Cleveland's season started out with a difficult opponent, the Philadelphia Eagles, coming to town. The Browns and Eagles squared off in the preseason, and though neither side tipped its hand as to what could be expected come the regular season, the way that Philadelphia manhandled the young Browns team was reason for concern.

Fortunately for the Browns, the Eagles appeared wholly unprepared for this regular-season game. Though Philadelphia quarterback Michael Vick had over 300 passing yards and threw two touchdowns, he was also picked off by the Browns defense four times. And while LeSean McCoy had 110 rushing yards, none of them were for a touchdown.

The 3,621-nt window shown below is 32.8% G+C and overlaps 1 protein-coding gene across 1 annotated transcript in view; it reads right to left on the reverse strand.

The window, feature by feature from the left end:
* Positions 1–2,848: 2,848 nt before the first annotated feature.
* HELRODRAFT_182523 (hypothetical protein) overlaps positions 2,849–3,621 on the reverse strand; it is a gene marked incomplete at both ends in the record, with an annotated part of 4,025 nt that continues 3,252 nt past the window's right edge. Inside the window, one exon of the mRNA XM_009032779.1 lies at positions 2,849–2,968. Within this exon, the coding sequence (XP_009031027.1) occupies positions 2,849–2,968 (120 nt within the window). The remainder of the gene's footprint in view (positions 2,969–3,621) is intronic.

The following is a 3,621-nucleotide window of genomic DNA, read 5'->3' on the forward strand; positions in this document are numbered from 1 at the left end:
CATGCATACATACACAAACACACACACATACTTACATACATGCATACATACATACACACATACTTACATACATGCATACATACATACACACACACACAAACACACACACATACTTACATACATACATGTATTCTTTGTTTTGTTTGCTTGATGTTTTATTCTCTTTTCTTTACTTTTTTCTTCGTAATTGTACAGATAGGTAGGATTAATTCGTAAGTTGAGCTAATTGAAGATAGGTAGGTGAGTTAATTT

Unfortunately for the Browns, their offense played worse than their Eagles counterparts. Rookie quarterback Brandon Weeden had four interceptions of his own, Trent Richardson had just 39 yards on 19 carries and receiver Greg Little pulled down none of the four passes thrown his way. Though Cleveland's defense kept the team in the game, it still lost, 17-16.

Week 2 saw another close loss for Cleveland, but this time Weeden rebounded, posting 322 passing yards, two touchdowns and no interceptions. Richardson notched his first score of the year—a 23-yard pass from Weeden—and he also rushed for 109 yards.

What cursed the Browns this time was their defense, primarily their secondary. In their first game without the services of cornerback Joe Haden, who was serving his first of a four-game suspension, Bengals quarterback Andy Dalton threw three touchdowns (and one pick).